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I know that for the canonical ensemble:

$Z=\Sigma_n e^{-\beta E_n}$

By using the Lagrange Lagrange multiplier method, one can find for the probability of the system being in an microstate:

$Pr_n=\frac 1 Z e^{-\beta (E_n)}$

But if we consider that each microstate is $\Omega_n$ times degenerated, then we'd have:

$Z=\Sigma_{n,\Omega_n} e^{-\beta E_n}=\Sigma_n \Sigma_{k=1}^{\Omega_n}e^{-\beta E_n}$.

And consequently $Pr_n=\Omega_n \frac 1 Z e^{-\beta (E_n)}$. But how do we get $\Omega_n$? Even when I consider the lagrange multiplier, I still don't get the factor $\Omega_n$.

For the Grand Canonical Ensemble:

$$Z_G=\Sigma_n e^{-\beta(E_n - \mu N_n)}=\Sigma_n e^{-\beta\Sigma_{n_i}(\epsilon_i - \mu)}$$

$$\Sigma_{\{n_i \}}e^{-\beta\Sigma_{n_i}(\epsilon_i - \mu)}=\Pi_i \Sigma_{n_i=0}^{n_{max}}e^{-\beta{n_i}(\epsilon_i - \mu)}$$

And to simplify the expression, if we consider fermions for example, our expression for the Partition function of the grand canonical ensemble would be:

$$Z_G=\Pi_i[1+ e^{-\beta{n_i}(\epsilon_i - \mu)}]$$

Now if we consider that each energy level is g-times degenerated, we would have:

$$Z_G=\Sigma_{\{n_i \},g}e^{-\beta\Sigma_{n_i}(\epsilon_i - \mu)}$$.

$$Z_G=\Sigma_{\{n_i \},} \cdot g \cdot e^{-\beta\Sigma_{n_i}(\epsilon_i - \mu)}$$.

And this changes to:

$$Z_G=\Pi_i \Pi_{k=1}^g[1+ e^{-\beta{n_i}(\epsilon_i - \mu)}]$$.

Why do we get a product of the degeneracy, when as I showed above, it comes out as a constant?

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  • $\begingroup$ But how do we get Ωn? Somewhat strange question for me. $\Omega_n$ is the number of repeated terms with the same $E_n$. We group them together, changing the indices accordingly when summing $\endgroup$ Feb 16 at 14:01

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The degeneracy $\Omega_n$ is a property of the quantum system in question, just like its energy levels $E_n$. Neither of them are obtained from statistical analysis; both are obtained by solving the Schrodinger equation for the system. So they are 'given' quantities when we then approach the task of finding properties of the macrostate having maximum entropy (which is what statistical methods are largely about).

When presenting this, it is best to keep clear in the notation the distinction between counting quantum states and counting energy levels. So for example I would not use the same index letter for both counts. Better to write it like this: $$ Z = \sum_{n \in \text{states}} e^{-\beta E_n} = \sum_{r \in \text{levels}} \Omega_r e^{-\beta E_r} $$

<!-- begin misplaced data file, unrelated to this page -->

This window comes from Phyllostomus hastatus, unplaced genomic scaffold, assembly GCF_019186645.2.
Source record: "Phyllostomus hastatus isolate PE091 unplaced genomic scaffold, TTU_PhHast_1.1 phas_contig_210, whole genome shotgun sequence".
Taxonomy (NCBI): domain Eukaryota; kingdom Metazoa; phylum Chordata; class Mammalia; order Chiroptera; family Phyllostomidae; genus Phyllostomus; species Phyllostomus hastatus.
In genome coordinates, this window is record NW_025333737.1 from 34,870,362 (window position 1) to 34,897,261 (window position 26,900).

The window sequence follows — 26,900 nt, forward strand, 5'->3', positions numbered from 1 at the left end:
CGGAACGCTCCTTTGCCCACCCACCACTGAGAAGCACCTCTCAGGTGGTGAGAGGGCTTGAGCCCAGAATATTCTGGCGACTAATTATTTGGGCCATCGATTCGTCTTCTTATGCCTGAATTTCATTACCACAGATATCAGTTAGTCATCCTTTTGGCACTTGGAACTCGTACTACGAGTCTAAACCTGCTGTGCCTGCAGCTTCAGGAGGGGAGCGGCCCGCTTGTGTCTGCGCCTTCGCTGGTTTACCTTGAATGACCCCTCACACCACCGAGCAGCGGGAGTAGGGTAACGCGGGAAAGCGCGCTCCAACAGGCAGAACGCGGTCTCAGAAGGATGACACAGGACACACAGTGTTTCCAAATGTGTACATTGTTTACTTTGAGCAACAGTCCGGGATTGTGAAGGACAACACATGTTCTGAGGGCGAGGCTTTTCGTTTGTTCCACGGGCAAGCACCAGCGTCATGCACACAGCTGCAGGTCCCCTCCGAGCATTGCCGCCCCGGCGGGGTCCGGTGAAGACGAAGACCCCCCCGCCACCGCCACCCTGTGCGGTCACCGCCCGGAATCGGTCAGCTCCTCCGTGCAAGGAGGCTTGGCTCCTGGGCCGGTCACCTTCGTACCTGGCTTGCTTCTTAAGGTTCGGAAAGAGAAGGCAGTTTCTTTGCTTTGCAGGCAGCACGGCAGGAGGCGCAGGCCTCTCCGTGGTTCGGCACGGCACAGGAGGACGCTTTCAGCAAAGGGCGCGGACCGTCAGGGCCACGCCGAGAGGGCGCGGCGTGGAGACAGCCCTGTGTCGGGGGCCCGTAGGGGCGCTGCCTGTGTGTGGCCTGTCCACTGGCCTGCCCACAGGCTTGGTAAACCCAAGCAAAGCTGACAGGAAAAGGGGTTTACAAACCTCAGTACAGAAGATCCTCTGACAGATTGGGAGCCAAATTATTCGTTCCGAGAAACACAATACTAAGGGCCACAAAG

Your questions about the grand partition function seem to be based on a confusion between a quantum state (which by definition is just one quantum state) and a set of states all having the same energy. When we evoke the antisymmetry requirement for fermions, leading to at most one fermion per state, we cannot then claim that the state under consideration was really a set of states. Rather, the Fermi-Dirac distribution function is what it is, and in the expression for the partition function, the state energies $\epsilon_i$ do not all have to be different.

I did not understand the final remark "it comes out as a constant" so I can't answer that part. Perhaps try rewriting that part of the question.

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  • $\begingroup$ Thank you for the explanation. I understand the difference between the state and the energy level, something like, the state is the label and you can find multiple building parts of the system having this particular label. Regarding the last part:If you expand in the penultimate equation the sum in the exponent and then also the general sum $\Sigma_{\{n_i \}}$, at the same time you can pull out $g$ as a simple constant, and there would be no reason to have $\Pi_{k=1}^g$ in the last expression. But ofc I am wrong, since the formula is correct $\endgroup$
    – imbAF
    Feb 16 at 19:35
  • $\begingroup$ One more thing. Then is it correct to say: $Pr(E_r)=\frac 1 Z \Omega_r e^{\beta E_r}$? I assume yes. $\endgroup$
    – imbAF
    Feb 16 at 19:37
  • $\begingroup$ @imbAF with minus sign in the exponent: yes (because probabilities for independent outcomes add) $\endgroup$ Feb 16 at 19:53

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